David Hanson reflects on the political trajectory of a firebrand would-be Labour MP whose early radical ambitions were set out during his first foray into electoral politics in 1895
James Ramsay MacDonald fought his first parliamentary election in 1895. The Independent Labour Party had been founded just two years earlier, and though not a founder member, MacDonald had joined early on after gaining political experience as a Liberal. The election leaflet shown here was produced for his attempt to gain the Southampton seat on behalf of the ILP.
Born in Scotland to a farm labourer and housemaid out of wedlock, MacDonald had worked on a farm, as a journalist, and in politics for a Liberal MP before joining the ILP in 1894. That political link had led him earlier that year to visit Southampton, where he was one of three working men vying for the Liberal nomination – unsuccessfully, as it turned out.
Encouraged by other working men in the city, however, MacDonald returned to Southampton and at the 1895 general election stood on behalf of the ILP – one of 28 candidates fielded by the fledgling party under its leader, Keir Hardie.
Lord Salisbury and the Conservative Party were in the ascendant and destined to win, with the Liberals led by Earl Roseberry, the outgoing prime minister, losing seats. When the votes were counted, Macdonald had just 4% of the vote, 867 votes, and came fifth – in last place. And after three years as MP for West Ham, Keir Hardie had lost his seat. None of the 28 Labour candidates were elected.
MacDonald had, however, put forward a series of key pledges in his election leaflet, including adult suffrage, the abolition of the House of Lords. Self-government for Scotland, Wales, Ireland and England as part of a federation, the payment of MPs, and the reform of electoral registration. The text of the leaflet makes a strong case for socialism.
By the end of 1895, the ILP appeared to be dead. Yet just five years later Hardie’s charisma and MacDonald’s organising skills won it a foothold in Parliament. Elected secretary of the Labour Representation Committee, MacDonald played a key role in the critically important deal with the Liberals that allowed Labour candidates to contest a number of seats without Liberal opposition.
By 1906, there were 29 Labour MPs, including MacDonald, now representing Leicester. The new Labour Group was able to make good on MacDonald’s earlier electoral pledges, voting for payment of MPs in 1906, and tabling a Bill in 1912 to give all adult men and women the vote.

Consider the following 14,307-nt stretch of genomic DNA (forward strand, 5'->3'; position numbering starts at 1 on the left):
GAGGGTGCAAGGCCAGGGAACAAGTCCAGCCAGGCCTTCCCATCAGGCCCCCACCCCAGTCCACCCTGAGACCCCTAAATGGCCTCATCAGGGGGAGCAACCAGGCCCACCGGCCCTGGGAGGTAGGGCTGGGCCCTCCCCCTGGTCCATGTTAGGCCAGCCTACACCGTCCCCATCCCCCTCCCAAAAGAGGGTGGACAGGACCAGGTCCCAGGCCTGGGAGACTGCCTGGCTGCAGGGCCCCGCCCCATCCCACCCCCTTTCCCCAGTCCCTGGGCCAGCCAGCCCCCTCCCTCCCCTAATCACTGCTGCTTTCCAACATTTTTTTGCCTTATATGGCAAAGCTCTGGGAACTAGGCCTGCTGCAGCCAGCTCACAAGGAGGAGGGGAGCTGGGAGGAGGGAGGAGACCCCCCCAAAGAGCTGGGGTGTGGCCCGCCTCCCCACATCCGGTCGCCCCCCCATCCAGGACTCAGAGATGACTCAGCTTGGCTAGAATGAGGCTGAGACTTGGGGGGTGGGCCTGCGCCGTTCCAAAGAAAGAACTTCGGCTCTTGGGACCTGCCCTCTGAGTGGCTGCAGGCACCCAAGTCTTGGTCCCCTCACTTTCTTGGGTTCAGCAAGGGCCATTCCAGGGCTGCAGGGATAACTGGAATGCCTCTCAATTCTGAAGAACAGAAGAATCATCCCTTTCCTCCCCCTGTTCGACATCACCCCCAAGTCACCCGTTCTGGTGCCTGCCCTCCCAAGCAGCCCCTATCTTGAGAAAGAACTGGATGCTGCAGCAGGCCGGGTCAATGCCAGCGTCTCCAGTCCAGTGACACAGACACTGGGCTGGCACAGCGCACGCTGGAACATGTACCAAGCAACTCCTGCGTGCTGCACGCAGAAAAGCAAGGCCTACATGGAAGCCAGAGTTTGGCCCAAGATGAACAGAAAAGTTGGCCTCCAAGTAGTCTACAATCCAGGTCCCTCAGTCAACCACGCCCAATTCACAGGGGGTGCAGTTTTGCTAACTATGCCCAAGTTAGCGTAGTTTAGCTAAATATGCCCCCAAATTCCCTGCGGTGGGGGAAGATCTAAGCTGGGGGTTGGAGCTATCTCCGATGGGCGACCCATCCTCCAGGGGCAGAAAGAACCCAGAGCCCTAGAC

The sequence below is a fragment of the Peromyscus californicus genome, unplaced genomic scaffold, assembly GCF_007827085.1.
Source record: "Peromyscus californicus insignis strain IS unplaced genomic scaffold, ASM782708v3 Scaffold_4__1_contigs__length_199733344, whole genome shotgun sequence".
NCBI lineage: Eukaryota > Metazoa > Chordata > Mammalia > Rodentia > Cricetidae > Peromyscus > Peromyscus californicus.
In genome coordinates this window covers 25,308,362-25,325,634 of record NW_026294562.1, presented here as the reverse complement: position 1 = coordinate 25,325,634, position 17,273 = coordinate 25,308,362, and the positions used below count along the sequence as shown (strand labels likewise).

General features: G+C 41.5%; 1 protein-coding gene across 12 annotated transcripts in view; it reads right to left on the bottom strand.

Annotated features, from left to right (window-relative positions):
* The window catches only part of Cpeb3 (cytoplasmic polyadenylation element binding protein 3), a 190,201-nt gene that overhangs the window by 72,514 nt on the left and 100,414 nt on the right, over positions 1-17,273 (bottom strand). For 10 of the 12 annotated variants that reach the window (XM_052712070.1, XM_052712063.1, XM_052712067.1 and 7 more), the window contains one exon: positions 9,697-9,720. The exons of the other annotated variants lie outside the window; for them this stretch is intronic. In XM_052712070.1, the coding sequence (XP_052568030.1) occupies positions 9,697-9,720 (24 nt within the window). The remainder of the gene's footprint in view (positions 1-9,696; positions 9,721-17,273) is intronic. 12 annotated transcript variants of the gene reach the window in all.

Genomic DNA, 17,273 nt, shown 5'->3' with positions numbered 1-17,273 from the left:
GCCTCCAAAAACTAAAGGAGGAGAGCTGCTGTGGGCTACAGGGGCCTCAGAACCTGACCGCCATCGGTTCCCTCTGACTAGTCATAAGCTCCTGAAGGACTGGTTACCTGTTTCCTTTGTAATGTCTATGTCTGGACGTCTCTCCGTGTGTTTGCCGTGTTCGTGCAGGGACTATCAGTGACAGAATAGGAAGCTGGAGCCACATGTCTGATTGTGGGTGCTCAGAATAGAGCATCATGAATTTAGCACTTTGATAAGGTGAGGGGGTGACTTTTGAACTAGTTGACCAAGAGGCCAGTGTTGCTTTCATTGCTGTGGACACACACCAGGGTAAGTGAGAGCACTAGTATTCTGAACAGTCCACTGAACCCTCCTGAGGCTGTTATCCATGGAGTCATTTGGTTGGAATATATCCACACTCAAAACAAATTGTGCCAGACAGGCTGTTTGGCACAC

Hardie left office as Labour leader in 1908; three years later, in 1911 MacDonald succeeded to the post. Although he would resign as leader in August 1914, his pacifist beliefs preventing him from supporting the proposed war budget and other measures, he remained politically active, founding the anti-war Union of Democratic Control that same year.
After the war he returned to Labour leadership, and in 1924 would lead his party into government to become Labour’s first prime minister. The pledges he made in Southampton on devolution and Lords reform would have to wait for another Labour government in 1997, but MacDonald’s administration would start the social progress that continued throughout the 20th century under Labour. That first minority government expanded social housing, gave powers to increase the school leaving age and supported measures to improve farm wages and pensions.
MacDonald’s organisational skills and his role in forging a Labour Party that changed UK politics and helped improve the lives of millions is now forgotten thanks to his second period as prime minister after 1931, during which he split the Parliamentary Labour Party and formed a National Government sustained in power by the Conservative Party for years to come. That betrayal has not been forgotten by his party. But this leaflet is from a moment in time when the future was his and Labour’s.
Sir David Hanson has been a Labour Party member since 1976. He served as MP for Delyn from 1992-2019 and as a minister in the governments of Tony Blair and Gordon Brown. Follow him on Instagram (https://www.instagram.com/inthecabinet/) to see more of his collection of Labour memorabilia.